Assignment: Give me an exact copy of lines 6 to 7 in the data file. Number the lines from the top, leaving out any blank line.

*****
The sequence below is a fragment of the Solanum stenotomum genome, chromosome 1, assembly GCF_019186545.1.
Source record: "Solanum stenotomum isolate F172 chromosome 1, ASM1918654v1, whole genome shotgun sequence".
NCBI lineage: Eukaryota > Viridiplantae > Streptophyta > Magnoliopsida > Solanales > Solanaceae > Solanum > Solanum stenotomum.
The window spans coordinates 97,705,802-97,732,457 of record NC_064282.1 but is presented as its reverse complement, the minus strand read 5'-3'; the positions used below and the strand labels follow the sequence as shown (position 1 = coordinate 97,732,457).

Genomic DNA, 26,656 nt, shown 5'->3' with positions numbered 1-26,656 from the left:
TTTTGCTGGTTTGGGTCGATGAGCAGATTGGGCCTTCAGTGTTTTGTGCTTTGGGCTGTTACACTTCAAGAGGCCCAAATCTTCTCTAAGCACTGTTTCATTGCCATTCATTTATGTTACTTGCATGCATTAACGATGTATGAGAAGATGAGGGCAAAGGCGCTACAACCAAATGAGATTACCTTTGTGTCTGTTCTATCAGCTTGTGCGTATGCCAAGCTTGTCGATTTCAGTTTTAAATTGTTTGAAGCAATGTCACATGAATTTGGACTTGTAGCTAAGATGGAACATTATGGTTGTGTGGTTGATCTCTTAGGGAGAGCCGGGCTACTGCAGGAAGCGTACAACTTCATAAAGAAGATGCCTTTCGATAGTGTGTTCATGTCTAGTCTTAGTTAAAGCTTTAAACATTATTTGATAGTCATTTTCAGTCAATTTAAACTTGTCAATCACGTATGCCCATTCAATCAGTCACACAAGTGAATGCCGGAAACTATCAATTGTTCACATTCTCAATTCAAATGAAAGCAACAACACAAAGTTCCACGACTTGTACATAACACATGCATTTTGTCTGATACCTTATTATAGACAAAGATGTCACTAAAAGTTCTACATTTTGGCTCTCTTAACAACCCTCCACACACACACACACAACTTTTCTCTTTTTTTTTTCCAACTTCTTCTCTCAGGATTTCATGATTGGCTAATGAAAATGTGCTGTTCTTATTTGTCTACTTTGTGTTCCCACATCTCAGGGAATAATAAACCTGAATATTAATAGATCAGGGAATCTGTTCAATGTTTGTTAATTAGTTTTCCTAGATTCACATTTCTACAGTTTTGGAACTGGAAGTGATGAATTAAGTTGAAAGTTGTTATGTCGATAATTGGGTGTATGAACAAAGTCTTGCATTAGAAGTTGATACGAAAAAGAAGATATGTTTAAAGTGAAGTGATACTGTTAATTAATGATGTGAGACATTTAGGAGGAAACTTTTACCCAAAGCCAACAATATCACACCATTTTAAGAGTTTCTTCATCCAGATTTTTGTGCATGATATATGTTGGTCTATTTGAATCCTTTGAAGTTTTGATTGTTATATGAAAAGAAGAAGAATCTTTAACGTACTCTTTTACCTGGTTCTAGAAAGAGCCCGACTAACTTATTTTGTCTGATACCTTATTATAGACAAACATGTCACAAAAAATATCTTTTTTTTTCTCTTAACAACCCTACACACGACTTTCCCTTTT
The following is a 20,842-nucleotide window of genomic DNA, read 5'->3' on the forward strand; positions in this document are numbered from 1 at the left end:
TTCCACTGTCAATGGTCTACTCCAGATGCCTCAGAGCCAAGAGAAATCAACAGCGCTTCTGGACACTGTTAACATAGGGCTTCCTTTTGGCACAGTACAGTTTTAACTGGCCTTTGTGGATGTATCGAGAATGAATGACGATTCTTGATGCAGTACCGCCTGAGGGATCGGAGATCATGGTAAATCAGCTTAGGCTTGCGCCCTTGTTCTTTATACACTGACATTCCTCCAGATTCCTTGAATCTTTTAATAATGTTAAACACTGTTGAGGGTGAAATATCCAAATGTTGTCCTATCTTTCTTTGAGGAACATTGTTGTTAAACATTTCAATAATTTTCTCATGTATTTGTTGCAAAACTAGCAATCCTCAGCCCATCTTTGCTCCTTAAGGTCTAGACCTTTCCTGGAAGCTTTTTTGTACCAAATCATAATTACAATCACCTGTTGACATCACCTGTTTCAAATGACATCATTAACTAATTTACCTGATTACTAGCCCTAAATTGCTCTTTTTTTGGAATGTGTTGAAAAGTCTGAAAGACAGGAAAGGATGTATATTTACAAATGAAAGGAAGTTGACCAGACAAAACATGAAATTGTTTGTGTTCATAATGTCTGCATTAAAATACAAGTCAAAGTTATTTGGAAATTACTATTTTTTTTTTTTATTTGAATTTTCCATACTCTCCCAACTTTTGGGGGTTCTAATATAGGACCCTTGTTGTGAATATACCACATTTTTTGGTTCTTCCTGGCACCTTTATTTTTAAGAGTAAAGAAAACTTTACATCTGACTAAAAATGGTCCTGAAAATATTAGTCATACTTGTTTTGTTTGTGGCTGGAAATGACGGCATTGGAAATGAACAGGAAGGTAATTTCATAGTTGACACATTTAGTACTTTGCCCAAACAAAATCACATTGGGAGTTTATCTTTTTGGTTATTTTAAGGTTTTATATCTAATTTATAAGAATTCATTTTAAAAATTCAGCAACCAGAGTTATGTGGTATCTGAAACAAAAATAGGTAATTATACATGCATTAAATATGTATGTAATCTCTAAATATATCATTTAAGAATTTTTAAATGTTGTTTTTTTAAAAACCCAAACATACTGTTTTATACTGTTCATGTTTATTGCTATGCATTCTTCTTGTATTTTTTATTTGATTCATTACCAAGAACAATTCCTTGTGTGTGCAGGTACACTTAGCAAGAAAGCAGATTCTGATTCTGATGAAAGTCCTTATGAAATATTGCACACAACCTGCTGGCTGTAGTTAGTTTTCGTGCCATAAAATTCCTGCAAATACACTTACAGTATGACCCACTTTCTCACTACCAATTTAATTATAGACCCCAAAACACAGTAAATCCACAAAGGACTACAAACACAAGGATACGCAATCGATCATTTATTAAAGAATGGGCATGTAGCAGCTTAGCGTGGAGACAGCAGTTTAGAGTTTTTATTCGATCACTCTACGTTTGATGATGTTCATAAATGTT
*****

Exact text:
TTTTGCTGGTTTGGGTCGATGAGCAGATTGGGCCTTCAGTGTTTTGTGCTTTGGGCTGTTACACTTCAAGAGGCCCAAATCTTCTCTAAGCACTGTTTCATTGCCATTCATTTATGTTACTTGCATGCATTAACGATGTATGAGAAGATGAGGGCAAAGGCGCTACAACCAAATGAGATTACCTTTGTGTCTGTTCTATCAGCTTGTGCGTATGCCAAGCTTGTCGATTTCAGTTTTAAATTGTTTGAAGCAATGTCACATGAATTTGGACTTGTAGCTAAGATGGAACATTATGGTTGTGTGGTTGATCTCTTAGGGAGAGCCGGGCTACTGCAGGAAGCGTACAACTTCATAAAGAAGATGCCTTTCGATAGTGTGTTCATGTCTAGTCTTAGTTAAAGCTTTAAACATTATTTGATAGTCATTTTCAGTCAATTTAAACTTGTCAATCACGTATGCCCATTCAATCAGTCACACAAGTGAATGCCGGAAACTATCAATTGTTCACATTCTCAATTCAAATGAAAGCAACAACACAAAGTTCCACGACTTGTACATAACACATGCATTTTGTCTGATACCTTATTATAGACAAAGATGTCACTAAAAGTTCTACATTTTGGCTCTCTTAACAACCCTCCACACACACACACACAACTTTTCTCTTTTTTTTTTCCAACTTCTTCTCTCAGGATTTCATGATTGGCTAATGAAAATGTGCTGTTCTTATTTGTCTACTTTGTGTTCCCACATCTCAGGGAATAATAAACCTGAATATTAATAGATCAGGGAATCTGTTCAATGTTTGTTAATTAGTTTTCCTAGATTCACATTTCTACAGTTTTGGAACTGGAAGTGATGAATTAAGTTGAAAGTTGTTATGTCGATAATTGGGTGTATGAACAAAGTCTTGCATTAGAAGTTGATACGAAAAAGAAGATATGTTTAAAGTGAAGTGATACTGTTAATTAATGATGTGAGACATTTAGGAGGAAACTTTTACCCAAAGCCAACAATATCACACCATTTTAAGAGTTTCTTCATCCAGATTTTTGTGCATGATATATGTTGGTCTATTTGAATCCTTTGAAGTTTTGATTGTTATATGAAAAGAAGAAGAATCTTTAACGTACTCTTTTACCTGGTTCTAGAAAGAGCCCGACTAACTTATTTTGTCTGATACCTTATTATAGACAAACATGTCACAAAAAATATCTTTTTTTTTCTCTTAACAACCCTACACACGACTTTCCCTTTT
The following is a 20,842-nucleotide window of genomic DNA, read 5'->3' on the forward strand; positions in this document are numbered from 1 at the left end: